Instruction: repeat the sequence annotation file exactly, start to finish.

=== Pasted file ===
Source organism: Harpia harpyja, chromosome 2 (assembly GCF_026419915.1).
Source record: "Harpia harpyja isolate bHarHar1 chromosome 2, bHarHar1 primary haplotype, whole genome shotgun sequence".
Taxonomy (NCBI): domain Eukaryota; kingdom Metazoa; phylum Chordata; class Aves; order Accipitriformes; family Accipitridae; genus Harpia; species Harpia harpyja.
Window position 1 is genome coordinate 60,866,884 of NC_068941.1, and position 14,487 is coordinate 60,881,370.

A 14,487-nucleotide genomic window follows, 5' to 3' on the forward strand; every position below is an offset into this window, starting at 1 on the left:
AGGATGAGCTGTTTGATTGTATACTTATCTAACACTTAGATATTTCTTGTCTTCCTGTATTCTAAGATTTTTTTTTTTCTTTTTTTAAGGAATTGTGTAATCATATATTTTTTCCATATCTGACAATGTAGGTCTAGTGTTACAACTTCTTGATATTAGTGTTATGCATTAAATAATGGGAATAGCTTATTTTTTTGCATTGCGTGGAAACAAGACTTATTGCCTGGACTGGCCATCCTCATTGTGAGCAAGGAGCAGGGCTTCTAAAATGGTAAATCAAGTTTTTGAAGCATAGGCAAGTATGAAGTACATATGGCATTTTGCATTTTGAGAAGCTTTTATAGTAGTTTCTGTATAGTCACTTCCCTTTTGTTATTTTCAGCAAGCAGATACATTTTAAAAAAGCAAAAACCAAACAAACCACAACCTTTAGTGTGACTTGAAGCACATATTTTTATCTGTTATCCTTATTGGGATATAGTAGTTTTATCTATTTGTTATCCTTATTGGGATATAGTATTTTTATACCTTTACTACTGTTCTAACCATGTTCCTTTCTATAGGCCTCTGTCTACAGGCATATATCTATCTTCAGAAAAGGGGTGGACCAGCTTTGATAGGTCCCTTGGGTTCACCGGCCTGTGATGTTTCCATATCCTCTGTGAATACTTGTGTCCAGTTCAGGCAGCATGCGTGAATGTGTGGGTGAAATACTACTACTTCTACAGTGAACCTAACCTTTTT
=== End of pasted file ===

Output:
Source organism: Harpia harpyja, chromosome 2 (assembly GCF_026419915.1).
Source record: "Harpia harpyja isolate bHarHar1 chromosome 2, bHarHar1 primary haplotype, whole genome shotgun sequence".
Taxonomy (NCBI): domain Eukaryota; kingdom Metazoa; phylum Chordata; class Aves; order Accipitriformes; family Accipitridae; genus Harpia; species Harpia harpyja.
Window position 1 is genome coordinate 60,866,884 of NC_068941.1, and position 14,487 is coordinate 60,881,370.

A 14,487-nucleotide genomic window follows, 5' to 3' on the forward strand; every position below is an offset into this window, starting at 1 on the left:
AGGATGAGCTGTTTGATTGTATACTTATCTAACACTTAGATATTTCTTGTCTTCCTGTATTCTAAGATTTTTTTTTTTCTTTTTTTAAGGAATTGTGTAATCATATATTTTTTCCATATCTGACAATGTAGGTCTAGTGTTACAACTTCTTGATATTAGTGTTATGCATTAAATAATGGGAATAGCTTATTTTTTTGCATTGCGTGGAAACAAGACTTATTGCCTGGACTGGCCATCCTCATTGTGAGCAAGGAGCAGGGCTTCTAAAATGGTAAATCAAGTTTTTGAAGCATAGGCAAGTATGAAGTACATATGGCATTTTGCATTTTGAGAAGCTTTTATAGTAGTTTCTGTATAGTCACTTCCCTTTTGTTATTTTCAGCAAGCAGATACATTTTAAAAAAGCAAAAACCAAACAAACCACAACCTTTAGTGTGACTTGAAGCACATATTTTTATCTGTTATCCTTATTGGGATATAGTAGTTTTATCTATTTGTTATCCTTATTGGGATATAGTATTTTTATACCTTTACTACTGTTCTAACCATGTTCCTTTCTATAGGCCTCTGTCTACAGGCATATATCTATCTTCAGAAAAGGGGTGGACCAGCTTTGATAGGTCCCTTGGGTTCACCGGCCTGTGATGTTTCCATATCCTCTGTGAATACTTGTGTCCAGTTCAGGCAGCATGCGTGAATGTGTGGGTGAAATACTACTACTTCTACAGTGAACCTAACCTTTTT